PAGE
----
OJ Simpson Trial Facts You Might Not Have Known
The People v. O.J. Simpson: American Crime Story premieres Tuesday, Feb. 2 on FX and has renewed national fascination with the trial that never fails to excite interest. The series, which stars Cuba Gooding, Jr., John Travolta and David Schwimmer, follows the controversial courtroom proceedings that ultimately acquitted NFL-turned-film star O.J. Simpson of a bloody double murder on a seemingly flimsy premise.
"If it doesn't fit, you must acquit," according to one of Simpson's defense attorneys, Johnnie Cochran.
What does that mean? What kind of reasoning is that? Both valid questions. For those who either don't remember or weren't yet alive, we've compiled a list of the key evidence from the O.J. Simpson trial, in preparation for the debut of American Crime Story.
But first, some context: In June of 1994, Simpson was accused of murdering his wife, Nicole Brown Simpson, and Robert Goldman, her friend, according to People. The pair were found outside her residence, apparently stabbed to death. Simpson — who had pled no contest to charges of domestic abuse in 1989, and from whom Brown Simpson subsequently filed for divorce in 1992 — became the LAPD's primary suspect within days.
He was ordered to turn himself in on June 17, but didn't show. Another of Simpson's defense attorneys, Robert Kardashian, then shared a message from his client that, as People reported, sounded a lot like a suicide note. It was probably an attempt to disappear, though: Simpson was spotted in his white Ford Bronco on California's Interstate 404, launching a multi-hour police chase.
When Simpson finally surrendered, according to People, officers found a fake beard, a gun and a passport in the car, supporting the theory that the suspect had attempted to flee. He then stood trial, and was ultimately acquitted on Oct. 3, 1995.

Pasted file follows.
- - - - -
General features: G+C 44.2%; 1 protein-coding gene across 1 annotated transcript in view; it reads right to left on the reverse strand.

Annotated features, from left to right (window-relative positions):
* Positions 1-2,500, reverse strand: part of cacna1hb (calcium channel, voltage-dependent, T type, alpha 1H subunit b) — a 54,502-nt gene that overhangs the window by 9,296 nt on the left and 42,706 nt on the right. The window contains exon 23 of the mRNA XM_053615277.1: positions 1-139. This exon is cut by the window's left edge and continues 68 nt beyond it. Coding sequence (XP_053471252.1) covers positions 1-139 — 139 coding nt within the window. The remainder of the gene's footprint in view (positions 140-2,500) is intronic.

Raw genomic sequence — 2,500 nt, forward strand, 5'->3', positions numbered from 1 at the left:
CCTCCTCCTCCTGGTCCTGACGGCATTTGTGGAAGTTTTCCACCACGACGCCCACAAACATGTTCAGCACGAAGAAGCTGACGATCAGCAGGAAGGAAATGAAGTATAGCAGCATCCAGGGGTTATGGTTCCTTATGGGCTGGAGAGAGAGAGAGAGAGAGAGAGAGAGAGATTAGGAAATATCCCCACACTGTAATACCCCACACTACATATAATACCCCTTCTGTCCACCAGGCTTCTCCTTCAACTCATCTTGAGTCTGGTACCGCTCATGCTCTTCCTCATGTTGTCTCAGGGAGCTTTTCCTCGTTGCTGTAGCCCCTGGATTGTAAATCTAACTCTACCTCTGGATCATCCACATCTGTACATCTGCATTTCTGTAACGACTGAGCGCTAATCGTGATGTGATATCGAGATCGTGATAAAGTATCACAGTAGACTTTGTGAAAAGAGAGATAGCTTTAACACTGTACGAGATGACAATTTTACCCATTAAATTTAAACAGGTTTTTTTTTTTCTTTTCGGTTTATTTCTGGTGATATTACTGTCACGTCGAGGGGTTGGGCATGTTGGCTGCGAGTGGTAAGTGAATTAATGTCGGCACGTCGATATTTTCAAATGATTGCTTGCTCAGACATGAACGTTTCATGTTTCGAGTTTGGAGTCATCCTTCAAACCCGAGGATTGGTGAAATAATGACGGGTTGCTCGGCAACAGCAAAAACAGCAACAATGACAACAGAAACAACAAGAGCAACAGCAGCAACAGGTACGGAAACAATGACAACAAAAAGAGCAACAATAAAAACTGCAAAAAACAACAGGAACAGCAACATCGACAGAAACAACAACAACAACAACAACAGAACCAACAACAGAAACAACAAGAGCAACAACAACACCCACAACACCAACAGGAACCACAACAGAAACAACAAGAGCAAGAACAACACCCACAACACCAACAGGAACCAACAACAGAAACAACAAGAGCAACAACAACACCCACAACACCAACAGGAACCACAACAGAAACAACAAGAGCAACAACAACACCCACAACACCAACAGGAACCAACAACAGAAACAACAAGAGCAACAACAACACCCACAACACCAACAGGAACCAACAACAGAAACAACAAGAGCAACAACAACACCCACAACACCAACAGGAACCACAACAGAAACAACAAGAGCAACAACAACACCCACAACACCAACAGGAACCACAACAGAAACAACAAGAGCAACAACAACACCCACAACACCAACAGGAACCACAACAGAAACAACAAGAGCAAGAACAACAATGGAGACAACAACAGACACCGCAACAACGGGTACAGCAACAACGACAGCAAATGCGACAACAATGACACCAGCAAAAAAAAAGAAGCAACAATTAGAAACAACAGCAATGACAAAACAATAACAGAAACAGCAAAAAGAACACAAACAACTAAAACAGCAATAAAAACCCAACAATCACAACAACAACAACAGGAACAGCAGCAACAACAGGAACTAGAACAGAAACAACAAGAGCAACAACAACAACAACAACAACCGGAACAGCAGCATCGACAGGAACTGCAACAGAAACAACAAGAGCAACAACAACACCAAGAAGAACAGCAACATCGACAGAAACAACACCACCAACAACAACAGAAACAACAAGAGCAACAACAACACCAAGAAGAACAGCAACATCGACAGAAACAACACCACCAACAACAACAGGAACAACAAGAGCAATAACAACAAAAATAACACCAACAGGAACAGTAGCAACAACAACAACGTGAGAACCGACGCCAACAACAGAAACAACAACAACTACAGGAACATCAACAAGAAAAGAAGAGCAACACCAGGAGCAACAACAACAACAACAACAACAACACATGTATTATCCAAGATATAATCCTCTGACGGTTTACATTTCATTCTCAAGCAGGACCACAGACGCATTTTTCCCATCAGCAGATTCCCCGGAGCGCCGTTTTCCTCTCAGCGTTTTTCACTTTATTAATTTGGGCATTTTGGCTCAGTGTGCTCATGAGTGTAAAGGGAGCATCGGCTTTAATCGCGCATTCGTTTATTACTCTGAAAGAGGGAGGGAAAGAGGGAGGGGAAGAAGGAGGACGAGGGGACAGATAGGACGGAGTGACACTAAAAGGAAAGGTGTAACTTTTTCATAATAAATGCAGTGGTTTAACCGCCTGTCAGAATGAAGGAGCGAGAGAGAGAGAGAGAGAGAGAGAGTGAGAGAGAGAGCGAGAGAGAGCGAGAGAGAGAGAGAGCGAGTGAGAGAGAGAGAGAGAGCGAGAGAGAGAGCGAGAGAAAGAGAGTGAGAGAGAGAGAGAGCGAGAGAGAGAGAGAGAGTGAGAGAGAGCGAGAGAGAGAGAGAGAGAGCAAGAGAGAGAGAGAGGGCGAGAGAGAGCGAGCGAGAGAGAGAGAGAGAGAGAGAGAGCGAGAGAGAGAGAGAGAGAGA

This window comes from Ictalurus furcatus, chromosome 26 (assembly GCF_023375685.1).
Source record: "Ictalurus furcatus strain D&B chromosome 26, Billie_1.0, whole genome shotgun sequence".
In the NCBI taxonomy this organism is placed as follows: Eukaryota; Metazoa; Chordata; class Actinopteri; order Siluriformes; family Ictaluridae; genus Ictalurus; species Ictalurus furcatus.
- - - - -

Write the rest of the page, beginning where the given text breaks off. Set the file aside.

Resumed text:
DNA evidence: Simpson's blood was found in multiple places at the scene of the crime. Hair similar to his was found in a knit hat left at the scene, fibers from which were similar to dark fibers found on Goldman's clothing. Fibers from Simpson's car were also similar to those on the hat.
His blood, meanwhile, was found in and around footprints near the bodies, as well as on a gate at the back of the apartment complex where they were found. Also on the scene? One leather glove — Aris Light, XL — whose match later surfaced on Simpson's property. The latter was covered in blood, which DNA tests matched to Simpson and the victims. Blood found in the defendant's car also matched Simpson, his wife and Goldman, while a pair of bloody socks that surfaced in Simpson's bedroom matched both him and his wife.
About that glove: The defense leaned heavily on the argument that DNA evidence had been mishandled by the police and ultimately used the gloves — which looked awkwardly small when Simpson tried them on in court — as proof that Simpson couldn't have committed the murder. Whether because Simpson had arthritis, was wearing a latex glove under the fluid-encrusted exhibits or hadn't tried that hard to pull them on, the ill fit wasn't necessarily proof of anything.
About those footprints: Simpson wore a size 12 shoe, and the bloody footprints were made by size 12 Bruno Magli shoes — which an FBI agent was able to confirm that Simpson owned. After close examination of a photo of Simpson taken some nine months before the murder, Special Agent William Bodziak identified the pictured footwear as the Bruno Magli Lorenzo, a style that proved an 18-point match to the crime scene footprints.
Few claims to innocence
Simpson's attorneys didn't believe their client: According to the New York Times, Kardashian was never completely convinced of his client's innocence but remained loyal to him because the two were old friends. In 1996, the Times reported, Kardashian told ABC, "I have doubts. The blood evidence is the biggest thorn in my side; that causes me the greatest problems. So I struggle with the blood evidence."
According to CNN, Kardashian found Simpson with a gun in his hand, ready to shoot himself, on the day Simpson was supposed to be arrested. The attorney is also said to have removed a suitcase from his client's residence, which some speculated contained crucial evidence. Kardashian's involvement was so extreme that Robert Shapiro — who believed Simpson to be guilty — suggested he plead guilty as an accessory to the murder, as CNN reported.
Confessions: One detail that didn't make it to trial was the defendant's possible confession to the murder. On Nov. 13, 1994, football star Rosey Grier — acting in the capacity of spiritual adviser — visited Simpson at the Los Angeles County Men's Central Jail. Separated by a plexiglass partition, the two men had a phone conversation in which Simpson became very emotional and possibly admitted his guilt to Grier, who classified the dialogue as religious council when called to testify.
The only witness to the outburst was the sheriff's deputy, Jeff Stuart, who couldn't definitively confirm the alleged confession because of the visitation room's plexiglass barriers.
Correction: Feb. 1, 2016